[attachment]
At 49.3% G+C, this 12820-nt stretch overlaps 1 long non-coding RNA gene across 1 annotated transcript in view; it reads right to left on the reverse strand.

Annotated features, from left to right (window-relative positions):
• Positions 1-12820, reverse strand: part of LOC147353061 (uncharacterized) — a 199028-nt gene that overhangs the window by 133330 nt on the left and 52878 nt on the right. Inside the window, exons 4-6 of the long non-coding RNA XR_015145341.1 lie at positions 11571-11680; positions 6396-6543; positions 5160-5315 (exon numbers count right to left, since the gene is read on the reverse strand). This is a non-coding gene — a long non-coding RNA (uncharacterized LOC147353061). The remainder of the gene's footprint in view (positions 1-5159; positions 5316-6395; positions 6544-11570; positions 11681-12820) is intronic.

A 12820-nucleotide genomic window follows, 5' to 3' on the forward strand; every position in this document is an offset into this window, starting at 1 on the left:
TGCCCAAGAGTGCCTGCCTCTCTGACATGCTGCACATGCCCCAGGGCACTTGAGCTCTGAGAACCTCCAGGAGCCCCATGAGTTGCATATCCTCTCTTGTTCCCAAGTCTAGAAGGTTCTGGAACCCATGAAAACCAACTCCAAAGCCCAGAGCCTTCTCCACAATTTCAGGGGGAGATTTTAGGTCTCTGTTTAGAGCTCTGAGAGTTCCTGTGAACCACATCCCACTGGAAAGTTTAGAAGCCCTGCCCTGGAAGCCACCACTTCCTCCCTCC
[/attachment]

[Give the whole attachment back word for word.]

At 49.3% G+C, this 12820-nt stretch overlaps 1 long non-coding RNA gene across 1 annotated transcript in view; it reads right to left on the reverse strand.

Annotated features, from left to right (window-relative positions):
• Positions 1-12820, reverse strand: part of LOC147353061 (uncharacterized) — a 199028-nt gene that overhangs the window by 133330 nt on the left and 52878 nt on the right. Inside the window, exons 4-6 of the long non-coding RNA XR_015145341.1 lie at positions 11571-11680; positions 6396-6543; positions 5160-5315 (exon numbers count right to left, since the gene is read on the reverse strand). This is a non-coding gene — a long non-coding RNA (uncharacterized LOC147353061). The remainder of the gene's footprint in view (positions 1-5159; positions 5316-6395; positions 6544-11570; positions 11681-12820) is intronic.

A 12820-nucleotide genomic window follows, 5' to 3' on the forward strand; every position in this document is an offset into this window, starting at 1 on the left:
TGCCCAAGAGTGCCTGCCTCTCTGACATGCTGCACATGCCCCAGGGCACTTGAGCTCTGAGAACCTCCAGGAGCCCCATGAGTTGCATATCCTCTCTTGTTCCCAAGTCTAGAAGGTTCTGGAACCCATGAAAACCAACTCCAAAGCCCAGAGCCTTCTCCACAATTTCAGGGGGAGATTTTAGGTCTCTGTTTAGAGCTCTGAGAGTTCCTGTGAACCACATCCCACTGGAAAGTTTAGAAGCCCTGCCCTGGAAGCCACCACTTCCTCCCTCC